# number of ordered partitions of integer

How to evaluate the number of ordered partitions of the positive integer 5

Thanks!

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–  picakhu Apr 7 '11 at 16:24
[WP link above was broken](en.wikipedia.org/wiki/Partition_(number_theory)) –  user2468 Apr 7 '11 at 16:29
Note that the Wikipedia article on partitions (number theory) has to do with unordered partitions. If order matters, then the Wikipedia article to refer to is the one on compositions. –  hardmath Apr 7 '11 at 17:57

Since $5$ is a smallish number, it is reasonable to try to list all of the ordered partitions, and then count. First maybe, lest we forget, write down the trivial partition $5$. Then write down $4+1$, $1+4$. Now list all the ordered partitions with $3$ as the biggest number. This is easy, $3+2$, $2+3$, $3+1+1$, $1+3+1$, $1+1+3$. Continue. After not too long, you will have a complete list.

It so happens that for this type of problem, there is a simple general formula, which one might guess by carefully finding the number of ordered partitions of $1$, of $2$, of $3$, of $4$. And there are good ways of proving that the general formula holds. Let us deal with the case $n=5$.

Put $5$ pennies in a row, leaving a little gap between consecutive pennies. There are $4$ interpenny gaps. CHOOSE any number of these gaps ($0$, $1$, $2$, $3$, or $4$) to put a grain of rice into. Any such choice gives rise to a unique ordered partition of $5$, and all of them arise in this way. For example, the trivial partition $5$ comes from using no grain. The partition $4+1$ comes from putting a grain of rice after the $4$th penny. And so on. So there are exactly as many ordered partitions of $5$ as there are ways of choosing a SUBSET of the set of gaps. But a set of $4$ elements has $2^4$ subsets.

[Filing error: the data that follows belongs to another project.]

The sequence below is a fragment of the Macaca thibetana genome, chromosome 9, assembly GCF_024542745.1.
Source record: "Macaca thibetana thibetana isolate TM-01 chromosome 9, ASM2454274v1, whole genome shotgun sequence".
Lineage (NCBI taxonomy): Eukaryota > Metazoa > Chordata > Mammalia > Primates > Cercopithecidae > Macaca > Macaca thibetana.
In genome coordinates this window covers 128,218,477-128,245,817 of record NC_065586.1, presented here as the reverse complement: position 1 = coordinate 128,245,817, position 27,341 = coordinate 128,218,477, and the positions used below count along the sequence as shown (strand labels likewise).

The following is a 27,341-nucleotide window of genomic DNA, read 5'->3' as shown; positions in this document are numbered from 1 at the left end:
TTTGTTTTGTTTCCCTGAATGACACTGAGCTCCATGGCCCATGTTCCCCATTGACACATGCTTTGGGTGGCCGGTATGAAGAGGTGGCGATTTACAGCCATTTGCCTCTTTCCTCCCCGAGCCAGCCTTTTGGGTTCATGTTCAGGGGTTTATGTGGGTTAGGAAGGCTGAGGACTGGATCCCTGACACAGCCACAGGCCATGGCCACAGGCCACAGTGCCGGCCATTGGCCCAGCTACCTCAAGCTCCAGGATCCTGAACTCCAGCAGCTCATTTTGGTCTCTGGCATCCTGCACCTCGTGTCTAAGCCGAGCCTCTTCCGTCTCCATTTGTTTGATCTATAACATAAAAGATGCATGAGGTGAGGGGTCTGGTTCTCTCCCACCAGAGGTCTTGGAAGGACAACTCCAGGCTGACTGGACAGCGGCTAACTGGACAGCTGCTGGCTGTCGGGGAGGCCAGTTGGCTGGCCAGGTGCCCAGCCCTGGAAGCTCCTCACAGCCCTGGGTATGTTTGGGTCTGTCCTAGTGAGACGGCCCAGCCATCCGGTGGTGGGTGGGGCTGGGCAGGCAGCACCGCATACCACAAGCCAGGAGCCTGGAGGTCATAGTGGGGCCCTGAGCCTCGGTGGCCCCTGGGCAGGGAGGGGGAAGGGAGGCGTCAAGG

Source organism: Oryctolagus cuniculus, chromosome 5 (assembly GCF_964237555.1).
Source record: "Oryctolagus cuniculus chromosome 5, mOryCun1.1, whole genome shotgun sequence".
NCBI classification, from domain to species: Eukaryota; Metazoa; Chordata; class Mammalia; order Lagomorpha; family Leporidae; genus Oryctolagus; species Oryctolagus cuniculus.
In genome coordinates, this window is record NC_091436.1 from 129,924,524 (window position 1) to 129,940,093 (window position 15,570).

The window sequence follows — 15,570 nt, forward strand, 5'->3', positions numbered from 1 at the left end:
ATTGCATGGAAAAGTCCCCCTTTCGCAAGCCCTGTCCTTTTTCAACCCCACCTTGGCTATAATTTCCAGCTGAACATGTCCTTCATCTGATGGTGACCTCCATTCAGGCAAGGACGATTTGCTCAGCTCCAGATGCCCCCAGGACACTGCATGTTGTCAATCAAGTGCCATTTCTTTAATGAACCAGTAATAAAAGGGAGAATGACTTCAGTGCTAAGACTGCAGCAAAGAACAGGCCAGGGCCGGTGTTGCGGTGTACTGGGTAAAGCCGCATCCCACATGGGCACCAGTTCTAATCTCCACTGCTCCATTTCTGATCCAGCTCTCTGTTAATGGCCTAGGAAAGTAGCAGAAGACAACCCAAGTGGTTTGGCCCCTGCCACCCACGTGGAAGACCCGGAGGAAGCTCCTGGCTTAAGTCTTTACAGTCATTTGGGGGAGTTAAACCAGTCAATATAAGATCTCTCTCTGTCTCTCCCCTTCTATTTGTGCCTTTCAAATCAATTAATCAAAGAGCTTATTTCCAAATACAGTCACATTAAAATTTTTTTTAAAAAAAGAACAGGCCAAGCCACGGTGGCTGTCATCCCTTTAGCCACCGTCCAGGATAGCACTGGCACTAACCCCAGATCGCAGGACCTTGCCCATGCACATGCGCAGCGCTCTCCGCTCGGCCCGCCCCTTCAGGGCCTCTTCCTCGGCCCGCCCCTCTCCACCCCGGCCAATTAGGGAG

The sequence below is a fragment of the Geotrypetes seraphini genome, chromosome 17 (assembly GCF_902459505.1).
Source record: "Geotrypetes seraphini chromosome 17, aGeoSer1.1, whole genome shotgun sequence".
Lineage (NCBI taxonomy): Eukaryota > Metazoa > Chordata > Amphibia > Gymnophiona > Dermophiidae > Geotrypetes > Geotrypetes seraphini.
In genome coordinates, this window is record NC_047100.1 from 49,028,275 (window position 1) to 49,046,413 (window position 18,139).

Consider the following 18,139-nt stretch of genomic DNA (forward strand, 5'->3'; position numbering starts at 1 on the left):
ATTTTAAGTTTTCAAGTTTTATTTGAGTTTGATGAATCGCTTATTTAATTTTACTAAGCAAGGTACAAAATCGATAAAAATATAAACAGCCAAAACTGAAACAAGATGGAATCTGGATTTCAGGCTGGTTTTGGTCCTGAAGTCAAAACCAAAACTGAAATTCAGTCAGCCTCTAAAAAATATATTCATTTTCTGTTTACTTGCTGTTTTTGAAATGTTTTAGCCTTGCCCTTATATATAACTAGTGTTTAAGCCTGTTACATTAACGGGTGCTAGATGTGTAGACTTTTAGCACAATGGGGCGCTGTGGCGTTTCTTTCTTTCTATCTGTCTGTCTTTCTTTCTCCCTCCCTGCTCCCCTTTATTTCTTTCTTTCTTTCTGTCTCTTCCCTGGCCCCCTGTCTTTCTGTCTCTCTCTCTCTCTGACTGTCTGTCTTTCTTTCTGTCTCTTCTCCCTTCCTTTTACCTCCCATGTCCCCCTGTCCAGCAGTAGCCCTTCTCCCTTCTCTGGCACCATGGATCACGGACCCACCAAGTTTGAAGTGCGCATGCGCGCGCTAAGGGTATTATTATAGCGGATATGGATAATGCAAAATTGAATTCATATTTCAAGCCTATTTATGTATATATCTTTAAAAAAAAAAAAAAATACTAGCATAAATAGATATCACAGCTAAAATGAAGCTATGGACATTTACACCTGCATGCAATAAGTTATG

Or else one could attack the problem by induction. For example, let $P(n)$ be the number of ordered partitions of $n$. Now look at $P(n+1)$. Ordered partitions of $n+1$ are of two types: (i) last element $1$ and (ii) last element bigger than $1$. You should be able to see that there are $P(n)$ ordered partitions of $n+1$ of each type, meaning that $P(n+1)=2P(n)$.

But after all this fancy stuff, I would like to urge that you get your hands dirty, that you list and count the ordered partitions of $n$ for $n=1$, $2$, $3$, $4$, $5$, maybe even $6$.

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" You should be able to see that there are $P(n)$ ordered partitions of $n+1$ of each type" - I know I'm late, but could you be more specific about this? –  LTS Nov 8 '13 at 0:26
If the last element is $1$, remove it, and you get an ordered partition of $n$. Moreover, all ordered partitions of $n$ arise in this way, for any ordered partition of $n$ can be extended to an ordered partition of $n+1$ by appending a $1$. So there are $P(n)$ ordered partitions of $n+1$ with last element $1$. Now take an ordered partition with last element $k\gt 1$. Replace it by $k-1$, and leave the rest alone. You get an ordered partition of $n$. (Cont) –  André Nicolas Nov 8 '13 at 0:37
Moreover, all ordered partitions of $n+1$ with last element $\gt 1$ can be obtained by adding (not appending) a $1$ to the last element of an ordered partition of $n$. So the number of ordered partitions of $n+1$ with last element greater than $1$ is $P(n)$. So to count ordered partitions of $n+1$, we count the ones that end in $1$ ($P(n)$) and the ones that don't (another $P(n)$) for a total of $2P(n)$. We double each time. –  André Nicolas Nov 8 '13 at 0:41

So $4+1$ is one example. $2+2+1$ is another

• What kinds of things add up to 5? (only numbers greater than or equal to 1 are used).

• What's the least number of numbers you can use? What's the greatest number?

• What if you rearrange the order of something you already have? Do you get something new (if you consider at as ordered)?

• Have you done it already for 1,2,3, and 4? You might be able to use those to help with 5.

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